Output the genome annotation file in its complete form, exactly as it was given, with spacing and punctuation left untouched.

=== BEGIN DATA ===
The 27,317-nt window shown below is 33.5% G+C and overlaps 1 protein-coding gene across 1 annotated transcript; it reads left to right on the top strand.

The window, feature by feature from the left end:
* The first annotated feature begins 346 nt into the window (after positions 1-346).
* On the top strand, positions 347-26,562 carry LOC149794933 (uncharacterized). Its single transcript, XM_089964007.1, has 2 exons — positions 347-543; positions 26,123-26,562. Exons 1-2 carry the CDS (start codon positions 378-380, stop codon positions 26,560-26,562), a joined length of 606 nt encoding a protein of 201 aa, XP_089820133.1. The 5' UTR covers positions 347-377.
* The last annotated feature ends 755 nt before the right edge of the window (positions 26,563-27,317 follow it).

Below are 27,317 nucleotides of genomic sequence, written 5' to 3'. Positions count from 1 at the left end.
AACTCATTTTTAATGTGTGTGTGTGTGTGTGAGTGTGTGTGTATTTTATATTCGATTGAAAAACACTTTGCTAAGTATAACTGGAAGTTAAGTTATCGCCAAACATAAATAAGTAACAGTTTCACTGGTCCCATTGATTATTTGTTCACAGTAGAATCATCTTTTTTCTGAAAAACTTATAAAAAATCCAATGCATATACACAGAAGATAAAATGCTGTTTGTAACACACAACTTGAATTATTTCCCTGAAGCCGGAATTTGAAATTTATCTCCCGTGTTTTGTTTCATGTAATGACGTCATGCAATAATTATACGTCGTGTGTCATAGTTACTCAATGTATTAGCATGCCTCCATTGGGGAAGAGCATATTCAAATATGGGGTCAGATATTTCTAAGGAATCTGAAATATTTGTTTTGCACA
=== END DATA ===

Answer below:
The 27,317-nt window shown below is 33.5% G+C and overlaps 1 protein-coding gene across 1 annotated transcript; it reads left to right on the top strand.

The window, feature by feature from the left end:
* The first annotated feature begins 346 nt into the window (after positions 1-346).
* On the top strand, positions 347-26,562 carry LOC149794933 (uncharacterized). Its single transcript, XM_089964007.1, has 2 exons — positions 347-543; positions 26,123-26,562. Exons 1-2 carry the CDS (start codon positions 378-380, stop codon positions 26,560-26,562), a joined length of 606 nt encoding a protein of 201 aa, XP_089820133.1. The 5' UTR covers positions 347-377.
* The last annotated feature ends 755 nt before the right edge of the window (positions 26,563-27,317 follow it).

Below are 27,317 nucleotides of genomic sequence, written 5' to 3'. Positions count from 1 at the left end.
AACTCATTTTTAATGTGTGTGTGTGTGTGTGAGTGTGTGTGTATTTTATATTCGATTGAAAAACACTTTGCTAAGTATAACTGGAAGTTAAGTTATCGCCAAACATAAATAAGTAACAGTTTCACTGGTCCCATTGATTATTTGTTCACAGTAGAATCATCTTTTTTCTGAAAAACTTATAAAAAATCCAATGCATATACACAGAAGATAAAATGCTGTTTGTAACACACAACTTGAATTATTTCCCTGAAGCCGGAATTTGAAATTTATCTCCCGTGTTTTGTTTCATGTAATGACGTCATGCAATAATTATACGTCGTGTGTCATAGTTACTCAATGTATTAGCATGCCTCCATTGGGGAAGAGCATATTCAAATATGGGGTCAGATATTTCTAAGGAATCTGAAATATTTGTTTTGCACA